Paul Baumer is a young German who, along with his graduating high school classmates, enlist in the German Imperial Army during the First World War. Originally thinking war would be a great adventure, Paul and his friends discover exactly the opposite as the war drags on and one by one the members of the class are killed in action until only Paul remains.Written by
Anthony Hughes <email@example.com>
MGM had previously tried to mount a remake to be shot at their Borehamwood studios in 1964. See more »
During the scene with the French flamethrower team when Leer is trying to drag the dead Liutenant to cover, the Liutentant moves his left arm out from under him and turns his head when Leer is tugging at his Y-straps. See more »
Himmelstoss...there's a latrine down the road. Why don't you go take a jump?
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In the full version of the film, the back story of Himmelstoss is greatly expanded to include an introductory scene in which Himmelstoss is shown to have been the town mailman, often harassed by Paul and his friends, and then in an ironic twist became their drill instructor since he was a reservist in the Army. This matches the same back story as shown in All Quiet on the Western Front. See more »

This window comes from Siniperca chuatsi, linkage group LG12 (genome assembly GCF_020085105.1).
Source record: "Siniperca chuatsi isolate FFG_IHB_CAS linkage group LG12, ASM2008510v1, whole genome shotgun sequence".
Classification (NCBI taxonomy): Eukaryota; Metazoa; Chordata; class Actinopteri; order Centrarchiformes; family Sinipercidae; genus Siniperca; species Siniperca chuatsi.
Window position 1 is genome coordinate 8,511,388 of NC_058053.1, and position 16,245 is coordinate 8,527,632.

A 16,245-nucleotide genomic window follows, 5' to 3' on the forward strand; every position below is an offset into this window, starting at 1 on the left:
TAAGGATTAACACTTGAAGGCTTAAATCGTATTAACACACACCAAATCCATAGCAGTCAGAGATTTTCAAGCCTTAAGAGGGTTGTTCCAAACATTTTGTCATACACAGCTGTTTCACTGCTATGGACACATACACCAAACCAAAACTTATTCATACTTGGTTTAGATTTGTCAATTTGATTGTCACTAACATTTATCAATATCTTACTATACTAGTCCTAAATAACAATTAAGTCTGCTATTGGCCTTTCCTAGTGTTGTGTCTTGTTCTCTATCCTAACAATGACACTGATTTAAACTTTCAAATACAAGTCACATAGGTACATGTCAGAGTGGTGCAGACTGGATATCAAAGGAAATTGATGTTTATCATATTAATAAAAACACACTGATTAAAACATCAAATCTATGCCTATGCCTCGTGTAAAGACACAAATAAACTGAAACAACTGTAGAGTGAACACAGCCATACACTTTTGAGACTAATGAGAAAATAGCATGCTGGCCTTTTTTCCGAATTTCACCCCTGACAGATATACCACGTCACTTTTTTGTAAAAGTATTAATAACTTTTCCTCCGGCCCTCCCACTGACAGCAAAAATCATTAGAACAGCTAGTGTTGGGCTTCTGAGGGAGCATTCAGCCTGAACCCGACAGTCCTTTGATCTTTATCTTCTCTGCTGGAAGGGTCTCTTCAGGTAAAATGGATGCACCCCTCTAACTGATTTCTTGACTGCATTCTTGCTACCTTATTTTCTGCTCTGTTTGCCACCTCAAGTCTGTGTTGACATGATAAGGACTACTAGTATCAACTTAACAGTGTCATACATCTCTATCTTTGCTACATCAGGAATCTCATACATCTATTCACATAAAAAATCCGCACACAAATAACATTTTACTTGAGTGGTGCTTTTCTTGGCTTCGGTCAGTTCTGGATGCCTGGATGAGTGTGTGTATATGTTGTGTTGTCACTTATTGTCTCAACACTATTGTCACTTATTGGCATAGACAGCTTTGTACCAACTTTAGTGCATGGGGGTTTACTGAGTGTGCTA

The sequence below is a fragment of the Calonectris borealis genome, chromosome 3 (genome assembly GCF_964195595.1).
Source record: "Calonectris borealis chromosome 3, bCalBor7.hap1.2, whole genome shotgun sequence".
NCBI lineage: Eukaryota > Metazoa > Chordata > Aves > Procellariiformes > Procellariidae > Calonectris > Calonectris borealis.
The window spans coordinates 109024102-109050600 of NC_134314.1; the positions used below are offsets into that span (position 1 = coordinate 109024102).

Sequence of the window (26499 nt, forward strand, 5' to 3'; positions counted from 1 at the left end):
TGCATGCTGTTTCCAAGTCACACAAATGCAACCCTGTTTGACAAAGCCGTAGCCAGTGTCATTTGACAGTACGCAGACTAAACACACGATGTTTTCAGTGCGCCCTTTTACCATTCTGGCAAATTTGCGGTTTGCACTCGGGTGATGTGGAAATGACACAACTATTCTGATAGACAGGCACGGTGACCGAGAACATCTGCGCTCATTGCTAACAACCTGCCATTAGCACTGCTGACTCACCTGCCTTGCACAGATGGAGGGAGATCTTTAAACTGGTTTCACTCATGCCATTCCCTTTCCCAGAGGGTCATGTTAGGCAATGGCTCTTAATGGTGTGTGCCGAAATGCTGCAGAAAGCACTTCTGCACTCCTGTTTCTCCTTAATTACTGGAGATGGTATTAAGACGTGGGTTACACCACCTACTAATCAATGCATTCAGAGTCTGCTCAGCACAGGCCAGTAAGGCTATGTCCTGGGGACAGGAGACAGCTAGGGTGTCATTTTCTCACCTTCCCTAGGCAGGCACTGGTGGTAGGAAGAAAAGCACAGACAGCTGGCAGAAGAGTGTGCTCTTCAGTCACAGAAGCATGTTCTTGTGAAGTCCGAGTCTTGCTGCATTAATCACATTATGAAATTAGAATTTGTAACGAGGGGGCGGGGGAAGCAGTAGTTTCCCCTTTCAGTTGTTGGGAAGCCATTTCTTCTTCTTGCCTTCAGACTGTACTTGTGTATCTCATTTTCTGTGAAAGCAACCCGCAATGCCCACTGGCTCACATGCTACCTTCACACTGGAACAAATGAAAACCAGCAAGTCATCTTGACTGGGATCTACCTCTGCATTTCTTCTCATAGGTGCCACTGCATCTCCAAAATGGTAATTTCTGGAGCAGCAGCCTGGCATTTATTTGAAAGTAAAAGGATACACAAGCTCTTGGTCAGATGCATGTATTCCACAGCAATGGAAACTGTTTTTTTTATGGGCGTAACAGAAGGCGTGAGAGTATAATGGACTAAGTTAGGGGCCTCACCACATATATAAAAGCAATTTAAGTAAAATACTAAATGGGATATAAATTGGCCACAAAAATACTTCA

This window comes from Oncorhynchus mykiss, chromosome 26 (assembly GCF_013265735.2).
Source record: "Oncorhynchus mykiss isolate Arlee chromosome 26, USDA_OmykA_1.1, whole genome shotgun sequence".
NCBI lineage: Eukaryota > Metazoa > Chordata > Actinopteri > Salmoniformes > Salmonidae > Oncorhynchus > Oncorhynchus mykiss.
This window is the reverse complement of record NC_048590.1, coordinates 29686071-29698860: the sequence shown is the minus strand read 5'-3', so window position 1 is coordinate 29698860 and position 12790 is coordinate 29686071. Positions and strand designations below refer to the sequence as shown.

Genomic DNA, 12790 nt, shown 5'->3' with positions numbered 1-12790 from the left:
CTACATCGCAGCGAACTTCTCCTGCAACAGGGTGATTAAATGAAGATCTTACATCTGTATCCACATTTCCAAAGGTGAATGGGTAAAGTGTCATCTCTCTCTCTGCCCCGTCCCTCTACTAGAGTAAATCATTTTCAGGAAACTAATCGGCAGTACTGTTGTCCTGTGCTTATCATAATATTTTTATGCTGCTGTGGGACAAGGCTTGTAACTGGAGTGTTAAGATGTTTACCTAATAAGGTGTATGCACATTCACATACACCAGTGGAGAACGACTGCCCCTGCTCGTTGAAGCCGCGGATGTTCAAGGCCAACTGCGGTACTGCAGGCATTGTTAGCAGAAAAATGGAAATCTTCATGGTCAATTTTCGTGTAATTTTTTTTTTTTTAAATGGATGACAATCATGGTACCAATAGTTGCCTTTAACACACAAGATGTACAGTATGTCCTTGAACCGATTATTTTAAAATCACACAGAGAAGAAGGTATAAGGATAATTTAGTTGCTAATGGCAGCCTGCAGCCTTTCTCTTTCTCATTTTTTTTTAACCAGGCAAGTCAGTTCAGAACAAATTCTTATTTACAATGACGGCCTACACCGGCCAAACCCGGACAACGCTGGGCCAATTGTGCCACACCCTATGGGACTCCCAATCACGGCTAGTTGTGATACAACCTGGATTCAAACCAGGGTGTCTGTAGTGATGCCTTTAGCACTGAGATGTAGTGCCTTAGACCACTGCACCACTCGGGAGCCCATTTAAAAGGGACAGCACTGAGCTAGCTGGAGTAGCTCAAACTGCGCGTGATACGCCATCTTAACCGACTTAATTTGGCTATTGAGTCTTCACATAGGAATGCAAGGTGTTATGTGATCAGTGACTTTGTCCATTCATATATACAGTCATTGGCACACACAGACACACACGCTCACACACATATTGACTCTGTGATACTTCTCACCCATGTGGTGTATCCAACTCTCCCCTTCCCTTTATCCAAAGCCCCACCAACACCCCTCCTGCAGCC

A Double Rarity: A Good Remake & A Good Made For TV Movie
This version may not be as good as its great predecessor, but it's definitely a fine show on its own. Richard Thomas is very good, if about ten years too old, as the central character, Paul Baumer, who grows from glory seeking school boy to crusty veteran to, finally disillusioned, weary, almost hopeless pawn. Ernest Borgnine is terrific as Kat, the cagey survivor, who takes the youngsters under his wing, teaching them ways to make trench warfare almost tolerable. Ian Holm has a nice turn as Paul's town's postman turned training NCO, who later is transferred to the trenches. The great actress, Patricia Neal, shines in a cameo as Paul's mother. Donald Pleasance is excellent as Paul's patriotic teacher who exhorts Paul and his classmates to enlist. Gradually the grinding attrition of war eliminates Paul's classmates and the old sweats, until the famous final scene, when so little happened that day that the war entry was "All quiet on the Western Front." Most of the scenes in the original are presented here, a few additions and a couple deletions. The color cinematography is nicely done. Well worth a look as either a comparison or companion to the 1930 original.
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